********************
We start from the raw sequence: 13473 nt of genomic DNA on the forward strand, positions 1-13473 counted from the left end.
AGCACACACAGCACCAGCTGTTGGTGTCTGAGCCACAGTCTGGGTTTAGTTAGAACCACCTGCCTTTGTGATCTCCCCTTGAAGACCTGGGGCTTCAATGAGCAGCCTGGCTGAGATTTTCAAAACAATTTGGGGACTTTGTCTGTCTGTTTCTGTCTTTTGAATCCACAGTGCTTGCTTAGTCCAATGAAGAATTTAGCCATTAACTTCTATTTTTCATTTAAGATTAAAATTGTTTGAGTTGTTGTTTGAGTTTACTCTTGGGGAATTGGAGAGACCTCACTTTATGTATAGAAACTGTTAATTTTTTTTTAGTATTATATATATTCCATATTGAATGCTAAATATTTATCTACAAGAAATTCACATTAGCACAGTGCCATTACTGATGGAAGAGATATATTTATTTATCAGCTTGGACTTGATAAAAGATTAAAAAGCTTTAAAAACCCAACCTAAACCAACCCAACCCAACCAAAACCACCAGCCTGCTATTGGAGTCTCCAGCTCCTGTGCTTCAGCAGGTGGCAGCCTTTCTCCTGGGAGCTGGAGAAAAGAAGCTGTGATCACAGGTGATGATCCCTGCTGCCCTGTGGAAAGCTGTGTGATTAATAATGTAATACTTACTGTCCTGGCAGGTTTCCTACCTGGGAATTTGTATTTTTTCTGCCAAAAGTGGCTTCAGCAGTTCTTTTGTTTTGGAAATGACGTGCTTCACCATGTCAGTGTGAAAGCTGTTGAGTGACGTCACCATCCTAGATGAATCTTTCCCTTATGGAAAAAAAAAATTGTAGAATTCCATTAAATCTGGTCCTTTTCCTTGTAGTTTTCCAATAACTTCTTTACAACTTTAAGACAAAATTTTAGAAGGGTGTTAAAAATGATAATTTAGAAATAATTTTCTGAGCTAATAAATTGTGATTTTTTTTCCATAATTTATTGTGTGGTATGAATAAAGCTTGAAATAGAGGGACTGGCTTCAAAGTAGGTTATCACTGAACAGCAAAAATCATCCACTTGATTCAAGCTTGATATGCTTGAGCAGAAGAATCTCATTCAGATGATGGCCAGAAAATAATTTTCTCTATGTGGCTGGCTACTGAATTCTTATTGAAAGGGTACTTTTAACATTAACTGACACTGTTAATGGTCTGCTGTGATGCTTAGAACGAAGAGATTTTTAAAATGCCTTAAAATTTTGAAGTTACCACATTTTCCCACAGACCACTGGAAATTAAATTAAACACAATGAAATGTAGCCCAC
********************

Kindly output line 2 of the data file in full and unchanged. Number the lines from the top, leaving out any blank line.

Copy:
AGCACACACAGCACCAGCTGTTGGTGTCTGAGCCACAGTCTGGGTTTAGTTAGAACCACCTGCCTTTGTGATCTCCCCTTGAAGACCTGGGGCTTCAATGAGCAGCCTGGCTGAGATTTTCAAAACAATTTGGGGACTTTGTCTGTCTGTTTCTGTCTTTTGAATCCACAGTGCTTGCTTAGTCCAATGAAGAATTTAGCCATTAACTTCTATTTTTCATTTAAGATTAAAATTGTTTGAGTTGTTGTTTGAGTTTACTCTTGGGGAATTGGAGAGACCTCACTTTATGTATAGAAACTGTTAATTTTTTTTTAGTATTATATATATTCCATATTGAATGCTAAATATTTATCTACAAGAAATTCACATTAGCACAGTGCCATTACTGATGGAAGAGATATATTTATTTATCAGCTTGGACTTGATAAAAGATTAAAAAGCTTTAAAAACCCAACCTAAACCAACCCAACCCAACCAAAACCACCAGCCTGCTATTGGAGTCTCCAGCTCCTGTGCTTCAGCAGGTGGCAGCCTTTCTCCTGGGAGCTGGAGAAAAGAAGCTGTGATCACAGGTGATGATCCCTGCTGCCCTGTGGAAAGCTGTGTGATTAATAATGTAATACTTACTGTCCTGGCAGGTTTCCTACCTGGGAATTTGTATTTTTTCTGCCAAAAGTGGCTTCAGCAGTTCTTTTGTTTTGGAAATGACGTGCTTCACCATGTCAGTGTGAAAGCTGTTGAGTGACGTCACCATCCTAGATGAATCTTTCCCTTATGGAAAAAAAAAATTGTAGAATTCCATTAAATCTGGTCCTTTTCCTTGTAGTTTTCCAATAACTTCTTTACAACTTTAAGACAAAATTTTAGAAGGGTGTTAAAAATGATAATTTAGAAATAATTTTCTGAGCTAATAAATTGTGATTTTTTTTCCATAATTTATTGTGTGGTATGAATAAAGCTTGAAATAGAGGGACTGGCTTCAAAGTAGGTTATCACTGAACAGCAAAAATCATCCACTTGATTCAAGCTTGATATGCTTGAGCAGAAGAATCTCATTCAGATGATGGCCAGAAAATAATTTTCTCTATGTGGCTGGCTACTGAATTCTTATTGAAAGGGTACTTTTAACATTAACTGACACTGTTAATGGTCTGCTGTGATGCTTAGAACGAAGAGATTTTTAAAATGCCTTAAAATTTTGAAGTTACCACATTTTCCCACAGACCACTGGAAATTAAATTAAACACAATGAAATGTAGCCCAC